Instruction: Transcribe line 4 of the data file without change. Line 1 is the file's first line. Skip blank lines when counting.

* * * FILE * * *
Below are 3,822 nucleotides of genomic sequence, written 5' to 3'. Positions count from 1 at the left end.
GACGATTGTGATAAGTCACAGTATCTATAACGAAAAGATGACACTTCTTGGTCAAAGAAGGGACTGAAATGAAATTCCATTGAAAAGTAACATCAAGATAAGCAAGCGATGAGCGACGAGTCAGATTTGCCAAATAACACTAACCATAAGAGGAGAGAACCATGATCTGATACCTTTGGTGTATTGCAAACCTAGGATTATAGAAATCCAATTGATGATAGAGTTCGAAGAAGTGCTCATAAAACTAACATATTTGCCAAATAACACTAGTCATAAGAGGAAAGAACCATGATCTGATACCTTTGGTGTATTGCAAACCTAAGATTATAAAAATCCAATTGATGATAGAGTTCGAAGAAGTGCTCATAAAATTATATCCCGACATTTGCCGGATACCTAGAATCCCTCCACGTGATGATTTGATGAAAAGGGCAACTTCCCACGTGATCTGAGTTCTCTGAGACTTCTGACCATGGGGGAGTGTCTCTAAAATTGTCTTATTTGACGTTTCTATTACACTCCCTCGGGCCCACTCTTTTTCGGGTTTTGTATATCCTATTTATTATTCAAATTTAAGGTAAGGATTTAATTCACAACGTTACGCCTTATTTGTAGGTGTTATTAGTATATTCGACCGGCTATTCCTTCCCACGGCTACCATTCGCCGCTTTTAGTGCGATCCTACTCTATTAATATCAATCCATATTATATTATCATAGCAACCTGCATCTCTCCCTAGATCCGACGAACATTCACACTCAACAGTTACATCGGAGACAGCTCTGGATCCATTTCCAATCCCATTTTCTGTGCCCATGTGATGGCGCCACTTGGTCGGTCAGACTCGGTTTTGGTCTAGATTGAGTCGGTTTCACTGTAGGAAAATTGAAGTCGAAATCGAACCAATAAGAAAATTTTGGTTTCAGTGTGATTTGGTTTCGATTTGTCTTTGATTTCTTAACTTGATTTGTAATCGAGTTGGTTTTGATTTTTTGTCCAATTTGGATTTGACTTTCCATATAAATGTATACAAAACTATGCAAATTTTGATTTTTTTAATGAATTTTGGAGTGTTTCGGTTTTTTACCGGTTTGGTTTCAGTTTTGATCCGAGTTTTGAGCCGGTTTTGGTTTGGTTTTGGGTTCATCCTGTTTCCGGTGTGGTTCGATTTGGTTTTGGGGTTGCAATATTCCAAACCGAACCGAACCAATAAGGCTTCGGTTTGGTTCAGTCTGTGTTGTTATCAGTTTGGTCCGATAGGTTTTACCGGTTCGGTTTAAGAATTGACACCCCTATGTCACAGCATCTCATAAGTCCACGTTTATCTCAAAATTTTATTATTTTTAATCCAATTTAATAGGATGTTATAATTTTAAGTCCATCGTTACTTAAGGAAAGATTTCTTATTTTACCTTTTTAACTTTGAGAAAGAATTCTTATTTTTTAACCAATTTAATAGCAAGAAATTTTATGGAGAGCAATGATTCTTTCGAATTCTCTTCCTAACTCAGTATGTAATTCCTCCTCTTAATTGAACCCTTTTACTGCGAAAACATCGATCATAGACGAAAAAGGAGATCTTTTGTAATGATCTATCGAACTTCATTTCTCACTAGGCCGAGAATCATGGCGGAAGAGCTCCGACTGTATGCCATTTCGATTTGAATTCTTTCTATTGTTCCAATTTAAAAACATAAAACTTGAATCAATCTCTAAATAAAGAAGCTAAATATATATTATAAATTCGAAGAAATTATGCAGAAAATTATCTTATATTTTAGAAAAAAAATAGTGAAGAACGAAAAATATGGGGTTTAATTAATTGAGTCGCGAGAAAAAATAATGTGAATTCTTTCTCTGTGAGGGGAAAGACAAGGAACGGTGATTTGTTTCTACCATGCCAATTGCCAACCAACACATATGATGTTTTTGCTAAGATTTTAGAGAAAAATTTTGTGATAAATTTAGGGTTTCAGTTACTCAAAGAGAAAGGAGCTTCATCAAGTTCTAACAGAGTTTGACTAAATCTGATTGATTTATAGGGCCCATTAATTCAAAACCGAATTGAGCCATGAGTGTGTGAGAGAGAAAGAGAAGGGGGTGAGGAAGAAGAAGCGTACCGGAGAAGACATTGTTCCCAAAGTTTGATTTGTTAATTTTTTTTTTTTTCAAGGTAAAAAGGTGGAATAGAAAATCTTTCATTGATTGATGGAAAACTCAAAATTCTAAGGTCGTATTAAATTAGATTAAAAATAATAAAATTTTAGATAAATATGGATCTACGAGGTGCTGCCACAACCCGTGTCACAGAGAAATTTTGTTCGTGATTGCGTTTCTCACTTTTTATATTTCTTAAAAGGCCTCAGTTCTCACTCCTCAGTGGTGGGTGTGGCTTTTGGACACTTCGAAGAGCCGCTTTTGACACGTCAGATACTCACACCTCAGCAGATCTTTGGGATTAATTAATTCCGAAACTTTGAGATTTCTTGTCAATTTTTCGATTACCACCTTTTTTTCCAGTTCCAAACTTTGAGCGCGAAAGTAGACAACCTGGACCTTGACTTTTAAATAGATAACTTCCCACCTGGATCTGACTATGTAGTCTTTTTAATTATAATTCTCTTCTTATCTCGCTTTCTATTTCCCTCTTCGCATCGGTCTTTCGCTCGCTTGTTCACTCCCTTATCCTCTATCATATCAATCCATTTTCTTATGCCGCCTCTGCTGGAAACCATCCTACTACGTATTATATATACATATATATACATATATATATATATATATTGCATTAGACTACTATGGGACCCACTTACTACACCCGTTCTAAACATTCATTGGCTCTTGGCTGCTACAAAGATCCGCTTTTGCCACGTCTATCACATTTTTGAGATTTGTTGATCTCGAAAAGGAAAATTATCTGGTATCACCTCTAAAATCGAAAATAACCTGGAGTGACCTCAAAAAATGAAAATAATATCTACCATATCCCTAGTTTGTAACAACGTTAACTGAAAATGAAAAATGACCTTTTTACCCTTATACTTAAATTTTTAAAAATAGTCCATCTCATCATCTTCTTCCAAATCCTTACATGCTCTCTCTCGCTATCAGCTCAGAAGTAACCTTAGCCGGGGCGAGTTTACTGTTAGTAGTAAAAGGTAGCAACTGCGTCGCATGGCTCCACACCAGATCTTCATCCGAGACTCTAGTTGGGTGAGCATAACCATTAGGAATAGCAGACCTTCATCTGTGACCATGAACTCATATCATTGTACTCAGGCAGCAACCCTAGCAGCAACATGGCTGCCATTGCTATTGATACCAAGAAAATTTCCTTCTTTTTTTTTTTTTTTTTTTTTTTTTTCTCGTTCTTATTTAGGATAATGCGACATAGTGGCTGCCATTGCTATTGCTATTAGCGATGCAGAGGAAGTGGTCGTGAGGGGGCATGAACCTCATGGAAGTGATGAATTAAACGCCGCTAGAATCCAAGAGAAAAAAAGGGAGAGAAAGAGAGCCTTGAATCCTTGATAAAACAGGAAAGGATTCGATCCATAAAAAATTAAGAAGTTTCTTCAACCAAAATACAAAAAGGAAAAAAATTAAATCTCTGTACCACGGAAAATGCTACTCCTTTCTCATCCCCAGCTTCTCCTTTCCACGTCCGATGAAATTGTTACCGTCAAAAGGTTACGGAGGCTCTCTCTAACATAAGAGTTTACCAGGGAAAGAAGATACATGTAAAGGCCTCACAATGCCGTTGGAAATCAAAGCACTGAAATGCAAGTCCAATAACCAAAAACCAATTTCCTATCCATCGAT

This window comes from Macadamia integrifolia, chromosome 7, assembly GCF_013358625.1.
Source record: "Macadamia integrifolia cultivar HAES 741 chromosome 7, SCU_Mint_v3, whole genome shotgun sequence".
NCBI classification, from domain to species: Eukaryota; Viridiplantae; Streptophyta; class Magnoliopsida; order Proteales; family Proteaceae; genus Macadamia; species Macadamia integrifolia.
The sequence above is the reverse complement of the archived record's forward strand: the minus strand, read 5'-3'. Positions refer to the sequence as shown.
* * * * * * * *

Source record: "Macadamia integrifolia cultivar HAES 741 chromosome 7, SCU_Mint_v3, whole genome shotgun sequence".